We have made tremendous progress since we launched, and we continue to be very happy with the growth we’re seeing in audience and revenue. But from the beginning, we said that we would be shaped by what the community wants, and the community wants us to focus more sharply on local news reporting. We have repositioned ourselves to throw our energy and resources into our local news coverage and that is how we will operate moving forward as we continue to grow.
That’s just insulting – to those employees who were laid off, to those shell-shocked employees who remain behind, and to the Ann Arbor community, which deserves better.
First off, a “personnel issue” is when your employee gets fired for looking at porn on a work computer. It doesn’t apply to the departure of more than a dozen people – whether they quit or were laid off. Their departure will fundamentally change what gets done at the publication, and how. The fact that most of these departures were from the newsroom has an even more direct impact on the publication. AnnArbor.com has marketed itself relentlessly over the past 18 months as being all about the community. It’s hard to trade in that currency while not being straightforward about decisions that readers actually care about – namely, how you’re reporting the news.
Dearing’s statement that they’ve reorganized is also specious. A look at the current staff directory shows no changes to the organization of the list. The only difference is the disappearance from the page of some people’s names who’ve been laid off.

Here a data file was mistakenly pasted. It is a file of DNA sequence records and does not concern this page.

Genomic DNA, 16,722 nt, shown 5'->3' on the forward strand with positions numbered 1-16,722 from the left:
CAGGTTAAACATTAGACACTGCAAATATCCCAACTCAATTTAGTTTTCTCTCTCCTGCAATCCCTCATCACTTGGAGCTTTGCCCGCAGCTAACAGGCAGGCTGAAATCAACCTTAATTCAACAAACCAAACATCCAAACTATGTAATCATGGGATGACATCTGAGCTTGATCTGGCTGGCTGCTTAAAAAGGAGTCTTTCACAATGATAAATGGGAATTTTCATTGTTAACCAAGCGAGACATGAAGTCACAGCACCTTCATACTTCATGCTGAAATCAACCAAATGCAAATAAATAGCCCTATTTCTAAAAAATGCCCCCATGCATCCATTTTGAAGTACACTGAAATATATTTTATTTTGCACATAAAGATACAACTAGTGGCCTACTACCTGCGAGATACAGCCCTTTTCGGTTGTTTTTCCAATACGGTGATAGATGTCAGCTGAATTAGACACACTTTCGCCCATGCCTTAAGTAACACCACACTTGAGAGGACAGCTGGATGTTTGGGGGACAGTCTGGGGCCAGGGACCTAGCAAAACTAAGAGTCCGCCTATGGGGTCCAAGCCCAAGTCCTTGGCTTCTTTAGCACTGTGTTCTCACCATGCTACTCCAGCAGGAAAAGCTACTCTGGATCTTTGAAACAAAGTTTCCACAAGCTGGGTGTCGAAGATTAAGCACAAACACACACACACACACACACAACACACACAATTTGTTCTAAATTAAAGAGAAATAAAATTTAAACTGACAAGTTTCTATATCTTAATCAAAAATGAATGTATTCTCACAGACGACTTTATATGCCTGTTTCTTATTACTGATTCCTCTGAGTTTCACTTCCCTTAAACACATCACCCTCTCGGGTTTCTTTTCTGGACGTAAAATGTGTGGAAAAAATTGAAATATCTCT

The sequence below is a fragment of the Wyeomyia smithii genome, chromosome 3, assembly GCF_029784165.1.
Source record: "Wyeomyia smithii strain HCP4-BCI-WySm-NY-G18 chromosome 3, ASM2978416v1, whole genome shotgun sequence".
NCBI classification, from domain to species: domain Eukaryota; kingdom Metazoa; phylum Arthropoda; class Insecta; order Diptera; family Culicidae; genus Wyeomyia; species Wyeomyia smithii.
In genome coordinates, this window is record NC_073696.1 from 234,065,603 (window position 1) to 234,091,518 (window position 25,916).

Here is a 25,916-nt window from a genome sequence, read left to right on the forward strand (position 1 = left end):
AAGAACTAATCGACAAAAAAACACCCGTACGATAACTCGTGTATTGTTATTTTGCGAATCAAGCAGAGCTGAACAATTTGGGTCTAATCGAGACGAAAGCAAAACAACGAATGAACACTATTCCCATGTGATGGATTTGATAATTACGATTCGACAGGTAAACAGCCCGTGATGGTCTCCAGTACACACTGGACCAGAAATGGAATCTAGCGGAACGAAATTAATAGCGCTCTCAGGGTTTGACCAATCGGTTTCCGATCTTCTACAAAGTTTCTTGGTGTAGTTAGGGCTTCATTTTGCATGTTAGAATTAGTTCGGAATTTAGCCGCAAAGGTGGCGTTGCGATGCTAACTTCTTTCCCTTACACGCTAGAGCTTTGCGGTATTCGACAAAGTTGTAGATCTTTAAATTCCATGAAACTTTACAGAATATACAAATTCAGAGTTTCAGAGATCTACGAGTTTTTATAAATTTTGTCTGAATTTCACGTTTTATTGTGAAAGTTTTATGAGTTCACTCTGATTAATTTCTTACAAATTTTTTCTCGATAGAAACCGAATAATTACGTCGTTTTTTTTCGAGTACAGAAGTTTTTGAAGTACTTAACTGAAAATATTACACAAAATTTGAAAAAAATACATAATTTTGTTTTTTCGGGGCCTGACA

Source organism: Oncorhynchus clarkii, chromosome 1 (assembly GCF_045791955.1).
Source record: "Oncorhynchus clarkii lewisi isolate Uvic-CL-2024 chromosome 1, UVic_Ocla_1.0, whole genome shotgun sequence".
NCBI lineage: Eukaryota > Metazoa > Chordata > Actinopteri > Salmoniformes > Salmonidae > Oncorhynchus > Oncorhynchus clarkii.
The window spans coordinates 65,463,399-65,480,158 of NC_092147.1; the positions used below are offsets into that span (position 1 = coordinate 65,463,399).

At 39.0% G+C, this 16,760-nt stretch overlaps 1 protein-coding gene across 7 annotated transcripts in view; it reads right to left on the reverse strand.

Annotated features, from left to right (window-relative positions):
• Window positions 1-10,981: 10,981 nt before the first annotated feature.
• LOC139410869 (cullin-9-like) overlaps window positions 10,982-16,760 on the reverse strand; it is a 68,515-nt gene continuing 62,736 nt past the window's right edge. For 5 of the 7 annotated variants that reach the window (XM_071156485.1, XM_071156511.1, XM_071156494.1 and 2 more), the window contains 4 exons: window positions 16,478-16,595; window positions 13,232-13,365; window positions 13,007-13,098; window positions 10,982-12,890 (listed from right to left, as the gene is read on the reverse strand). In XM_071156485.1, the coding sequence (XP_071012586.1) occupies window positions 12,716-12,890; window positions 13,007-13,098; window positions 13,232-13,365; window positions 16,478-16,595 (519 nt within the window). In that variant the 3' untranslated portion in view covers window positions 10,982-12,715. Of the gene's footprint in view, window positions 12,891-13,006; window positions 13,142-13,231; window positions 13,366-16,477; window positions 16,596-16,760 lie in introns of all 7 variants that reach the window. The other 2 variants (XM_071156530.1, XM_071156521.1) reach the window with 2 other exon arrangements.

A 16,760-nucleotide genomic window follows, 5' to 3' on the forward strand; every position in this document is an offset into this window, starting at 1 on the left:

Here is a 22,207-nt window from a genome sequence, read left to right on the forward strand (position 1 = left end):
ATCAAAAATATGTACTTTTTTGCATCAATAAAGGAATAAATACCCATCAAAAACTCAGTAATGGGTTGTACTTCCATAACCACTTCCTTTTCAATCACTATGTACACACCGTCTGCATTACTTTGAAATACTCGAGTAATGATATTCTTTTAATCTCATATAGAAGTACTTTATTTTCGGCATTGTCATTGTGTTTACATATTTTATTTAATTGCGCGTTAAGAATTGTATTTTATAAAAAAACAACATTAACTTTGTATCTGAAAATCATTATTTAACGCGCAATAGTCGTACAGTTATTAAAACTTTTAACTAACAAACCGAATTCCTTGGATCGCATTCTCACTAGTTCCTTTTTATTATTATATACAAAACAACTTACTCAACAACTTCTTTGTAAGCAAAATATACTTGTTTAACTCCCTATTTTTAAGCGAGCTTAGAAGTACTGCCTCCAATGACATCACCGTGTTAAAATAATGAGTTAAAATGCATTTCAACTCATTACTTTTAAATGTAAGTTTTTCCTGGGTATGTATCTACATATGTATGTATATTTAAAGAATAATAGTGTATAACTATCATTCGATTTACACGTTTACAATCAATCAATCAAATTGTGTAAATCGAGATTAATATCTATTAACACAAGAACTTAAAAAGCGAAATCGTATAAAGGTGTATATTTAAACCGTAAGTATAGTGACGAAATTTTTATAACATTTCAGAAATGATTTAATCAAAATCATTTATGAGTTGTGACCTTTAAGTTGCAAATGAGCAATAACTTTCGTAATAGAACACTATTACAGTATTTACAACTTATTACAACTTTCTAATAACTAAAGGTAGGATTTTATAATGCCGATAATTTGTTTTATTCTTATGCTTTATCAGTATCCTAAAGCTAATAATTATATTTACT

To confirm exactly who’s missing, and what parts of the publication they worked for, we retrieved the Google cache of the staff page and “diffed” them out – those now missing from the page are highlighted in red: AnnArbor.com staff list highlighting departures. That list includes: Ed Vielmetti, the publication’s lead blogger; James Dickson, a general assignment reporter; photographer Lon Horwedel; two support staff for entertainment – Renee Tellez and Chrysta Cherrie; Pam Stout on the community desk; sports clerk Kaleb Roedel; and sales manager Lisa George.
If the idea of the “reorganization” is to focus more sharply on local news as Dearing contends, it’s not clear how eliminating a general assignment reporter (who in a traditional newsroom would fill in the gaps on local news) would serve that sharper focus. Perhaps even more puzzling is the decision to eliminate lead blogger Ed Vielmetti – whose name was the only one at AnnArbor.com that many members of the community even recognized.
Of those who are now missing, only the job of news director – formerly held by Amalie Nash, who’s now an assistant metro editor at the Detroit Free Press – is posted on the popular JournalismJobs.com employment website. The implication is that AnnArbor.com isn’t making other replacement hires at this point, though that’s unclear. Current K-12 education reporter Kyle Feldscher believes he will be covering David Jesse’s former University of Michigan beat only until a replacement hire is made.
Back to the Future
Dearing’s comment on the Community Wall was disturbingly evocative of a column written by former Ann Arbor News editor Ed Petykiewicz in December 2008, in the wake of buyouts at the newspaper and a shrinking staff. An excerpt [emphasis added]:
In the coming weeks, your News will begin to focus more on local people, local issues and local events.
Some of the changes include more stories about local government, increasingly local flavor in sections such as our Food pages and more columns from our staff.